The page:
Dept. of Education Announces Intent to Issue Notice of Proposed Rulemaking Regarding Title IX by April 2022
While the full outline of a plan to revise the Title IX regulatory framework has not yet been revealed, the U.S. Department of Education appears to be on a fast track toward change. In a December 10 announcement, Office for Civil Rights Assistant Secretary Catherine Lhamon said that a notice of proposed rulemaking related to Title IX should be issued by April.
In underscoring this timeline, Lhamon stated that the actions of the Department reflect its “commitment to work as speedily as possible toward appropriate and effective regulation in recognition of the importance of ensuring equal access to education for all students and addressing the threat to equal access posed by all forms of sex discrimination, including sexual harassment.”
Lhamon’s statement came as the federal government’s Fall 2021 Unified Agenda of Regulatory and Deregulatory Actions was released, which identified intended steps to be taken by the Department relative to Title IX regulations. The notice, included as part of the Unified Agenda, suggests that the rulemaking process relating to Title IX will include, but not be limited to amendments affecting: “34 CFR 106.8 (Designation of coordinator, dissemination of policy, and adoption of grievance procedures), 106.30 (Definitions), 106.44 (Recipient’s response to sexual harassment), and 106.45 (Grievance process for formal complaints of sexual harassment).”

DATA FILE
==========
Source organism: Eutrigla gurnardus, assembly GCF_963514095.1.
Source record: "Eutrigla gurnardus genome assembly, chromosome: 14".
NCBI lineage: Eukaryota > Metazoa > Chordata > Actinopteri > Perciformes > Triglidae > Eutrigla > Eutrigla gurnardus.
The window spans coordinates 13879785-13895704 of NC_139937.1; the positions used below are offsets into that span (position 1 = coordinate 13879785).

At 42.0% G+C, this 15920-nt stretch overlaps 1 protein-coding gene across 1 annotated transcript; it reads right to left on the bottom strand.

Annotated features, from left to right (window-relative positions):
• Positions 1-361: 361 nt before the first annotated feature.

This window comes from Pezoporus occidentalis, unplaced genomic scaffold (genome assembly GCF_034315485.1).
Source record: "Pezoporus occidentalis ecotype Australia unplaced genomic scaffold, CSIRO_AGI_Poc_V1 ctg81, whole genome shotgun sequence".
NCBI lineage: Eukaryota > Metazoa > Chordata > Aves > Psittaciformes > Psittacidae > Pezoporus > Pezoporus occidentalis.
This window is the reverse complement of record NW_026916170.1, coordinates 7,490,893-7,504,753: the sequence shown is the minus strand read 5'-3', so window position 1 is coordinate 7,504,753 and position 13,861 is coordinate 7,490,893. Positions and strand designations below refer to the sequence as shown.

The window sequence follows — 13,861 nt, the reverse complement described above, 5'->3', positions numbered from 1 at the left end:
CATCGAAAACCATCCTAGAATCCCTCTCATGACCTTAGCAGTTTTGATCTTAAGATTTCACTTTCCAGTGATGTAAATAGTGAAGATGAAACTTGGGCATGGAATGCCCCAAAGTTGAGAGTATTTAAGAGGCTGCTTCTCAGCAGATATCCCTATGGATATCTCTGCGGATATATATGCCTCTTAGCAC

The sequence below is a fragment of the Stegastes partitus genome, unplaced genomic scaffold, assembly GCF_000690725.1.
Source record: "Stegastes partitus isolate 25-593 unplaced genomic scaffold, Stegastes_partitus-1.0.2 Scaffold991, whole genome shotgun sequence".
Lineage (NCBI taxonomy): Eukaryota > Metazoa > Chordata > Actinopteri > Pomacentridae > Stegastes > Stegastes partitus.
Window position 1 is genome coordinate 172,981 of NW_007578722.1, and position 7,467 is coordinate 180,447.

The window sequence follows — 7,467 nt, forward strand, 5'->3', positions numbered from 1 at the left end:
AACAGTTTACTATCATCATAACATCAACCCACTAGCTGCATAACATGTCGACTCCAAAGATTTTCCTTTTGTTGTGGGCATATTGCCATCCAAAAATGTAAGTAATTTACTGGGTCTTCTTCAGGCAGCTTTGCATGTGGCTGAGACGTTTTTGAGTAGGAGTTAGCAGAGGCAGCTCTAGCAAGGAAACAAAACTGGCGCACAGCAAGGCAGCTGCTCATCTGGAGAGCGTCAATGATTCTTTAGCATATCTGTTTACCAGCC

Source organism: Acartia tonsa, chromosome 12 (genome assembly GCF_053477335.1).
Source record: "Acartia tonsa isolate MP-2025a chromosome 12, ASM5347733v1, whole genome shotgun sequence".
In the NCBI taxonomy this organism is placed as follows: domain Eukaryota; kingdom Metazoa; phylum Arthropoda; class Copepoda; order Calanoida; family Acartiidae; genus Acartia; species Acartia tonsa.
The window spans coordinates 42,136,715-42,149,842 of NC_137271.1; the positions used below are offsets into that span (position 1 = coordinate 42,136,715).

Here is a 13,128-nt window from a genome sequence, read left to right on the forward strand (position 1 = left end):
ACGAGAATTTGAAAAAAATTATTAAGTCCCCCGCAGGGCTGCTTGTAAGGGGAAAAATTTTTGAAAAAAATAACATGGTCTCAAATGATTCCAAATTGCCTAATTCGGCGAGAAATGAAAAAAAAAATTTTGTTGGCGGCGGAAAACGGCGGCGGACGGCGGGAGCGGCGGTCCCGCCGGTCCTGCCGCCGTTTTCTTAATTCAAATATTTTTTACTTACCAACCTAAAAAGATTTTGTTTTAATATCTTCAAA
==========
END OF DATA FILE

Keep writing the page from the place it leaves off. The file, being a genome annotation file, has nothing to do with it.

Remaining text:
The move to amend Title IX regulations follows the issuance of two separate Executive Orders by the Biden Administration, E.O. 13988 on Preventing and Combating Discrimination on the Basis of Gender Identity or Sexual Orientation, and E.O. 14021 on Guaranteeing an Educational Environment Free from Discrimination on the Basis of Sex, Including Sexual Orientation and Gender Identity.
What does this mean for educational institutions? Based upon this action, it is clear that the formal process aimed at revising Title IX regulations is moving forward and is likely to lead to procedural changes that will affect the manner in which institutions respond to claims.